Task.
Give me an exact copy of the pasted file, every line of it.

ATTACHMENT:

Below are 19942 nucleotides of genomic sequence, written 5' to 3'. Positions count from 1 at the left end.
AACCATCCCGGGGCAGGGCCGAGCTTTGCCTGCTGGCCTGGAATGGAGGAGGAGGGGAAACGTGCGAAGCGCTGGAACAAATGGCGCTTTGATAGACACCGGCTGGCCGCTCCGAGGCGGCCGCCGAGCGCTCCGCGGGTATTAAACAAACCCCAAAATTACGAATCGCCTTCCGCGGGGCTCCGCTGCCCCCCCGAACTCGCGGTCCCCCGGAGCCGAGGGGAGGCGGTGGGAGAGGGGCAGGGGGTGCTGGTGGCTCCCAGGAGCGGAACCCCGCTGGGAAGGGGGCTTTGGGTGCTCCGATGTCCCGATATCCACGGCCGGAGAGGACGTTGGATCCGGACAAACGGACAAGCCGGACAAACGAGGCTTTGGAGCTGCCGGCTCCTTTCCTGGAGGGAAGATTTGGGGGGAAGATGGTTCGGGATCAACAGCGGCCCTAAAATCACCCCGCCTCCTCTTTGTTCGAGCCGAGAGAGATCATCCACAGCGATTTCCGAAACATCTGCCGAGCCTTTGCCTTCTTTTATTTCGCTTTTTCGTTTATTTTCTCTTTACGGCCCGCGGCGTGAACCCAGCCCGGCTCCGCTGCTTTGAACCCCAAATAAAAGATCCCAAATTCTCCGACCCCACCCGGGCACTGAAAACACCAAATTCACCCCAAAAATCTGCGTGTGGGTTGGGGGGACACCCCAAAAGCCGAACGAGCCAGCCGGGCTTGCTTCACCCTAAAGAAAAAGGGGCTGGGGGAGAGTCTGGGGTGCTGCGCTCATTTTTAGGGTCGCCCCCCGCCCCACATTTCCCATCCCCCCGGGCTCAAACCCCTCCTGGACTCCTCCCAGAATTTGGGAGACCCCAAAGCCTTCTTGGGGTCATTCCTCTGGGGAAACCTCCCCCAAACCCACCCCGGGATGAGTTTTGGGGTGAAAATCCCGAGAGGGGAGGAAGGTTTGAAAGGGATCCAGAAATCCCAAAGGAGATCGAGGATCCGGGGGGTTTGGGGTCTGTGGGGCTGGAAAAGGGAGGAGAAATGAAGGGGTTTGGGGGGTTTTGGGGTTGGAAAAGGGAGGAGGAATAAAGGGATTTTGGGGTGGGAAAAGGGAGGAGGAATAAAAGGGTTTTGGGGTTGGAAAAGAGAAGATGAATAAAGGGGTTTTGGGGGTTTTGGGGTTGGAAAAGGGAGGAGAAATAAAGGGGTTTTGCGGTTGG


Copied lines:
Below are 19942 nucleotides of genomic sequence, written 5' to 3'. Positions count from 1 at the left end.
AACCATCCCGGGGCAGGGCCGAGCTTTGCCTGCTGGCCTGGAATGGAGGAGGAGGGGAAACGTGCGAAGCGCTGGAACAAATGGCGCTTTGATAGACACCGGCTGGCCGCTCCGAGGCGGCCGCCGAGCGCTCCGCGGGTATTAAACAAACCCCAAAATTACGAATCGCCTTCCGCGGGGCTCCGCTGCCCCCCCGAACTCGCGGTCCCCCGGAGCCGAGGGGAGGCGGTGGGAGAGGGGCAGGGGGTGCTGGTGGCTCCCAGGAGCGGAACCCCGCTGGGAAGGGGGCTTTGGGTGCTCCGATGTCCCGATATCCACGGCCGGAGAGGACGTTGGATCCGGACAAACGGACAAGCCGGACAAACGAGGCTTTGGAGCTGCCGGCTCCTTTCCTGGAGGGAAGATTTGGGGGGAAGATGGTTCGGGATCAACAGCGGCCCTAAAATCACCCCGCCTCCTCTTTGTTCGAGCCGAGAGAGATCATCCACAGCGATTTCCGAAACATCTGCCGAGCCTTTGCCTTCTTTTATTTCGCTTTTTCGTTTATTTTCTCTTTACGGCCCGCGGCGTGAACCCAGCCCGGCTCCGCTGCTTTGAACCCCAAATAAAAGATCCCAAATTCTCCGACCCCACCCGGGCACTGAAAACACCAAATTCACCCCAAAAATCTGCGTGTGGGTTGGGGGGACACCCCAAAAGCCGAACGAGCCAGCCGGGCTTGCTTCACCCTAAAGAAAAAGGGGCTGGGGGAGAGTCTGGGGTGCTGCGCTCATTTTTAGGGTCGCCCCCCGCCCCACATTTCCCATCCCCCCGGGCTCAAACCCCTCCTGGACTCCTCCCAGAATTTGGGAGACCCCAAAGCCTTCTTGGGGTCATTCCTCTGGGGAAACCTCCCCCAAACCCACCCCGGGATGAGTTTTGGGGTGAAAATCCCGAGAGGGGAGGAAGGTTTGAAAGGGATCCAGAAATCCCAAAGGAGATCGAGGATCCGGGGGGTTTGGGGTCTGTGGGGCTGGAAAAGGGAGGAGAAATGAAGGGGTTTGGGGGGTTTTGGGGTTGGAAAAGGGAGGAGGAATAAAGGGATTTTGGGGTGGGAAAAGGGAGGAGGAATAAAAGGGTTTTGGGGTTGGAAAAGAGAAGATGAATAAAGGGGTTTTGGGGGTTTTGGGGTTGGAAAAGGGAGGAGAAATAAAGGGGTTTTGCGGTTGG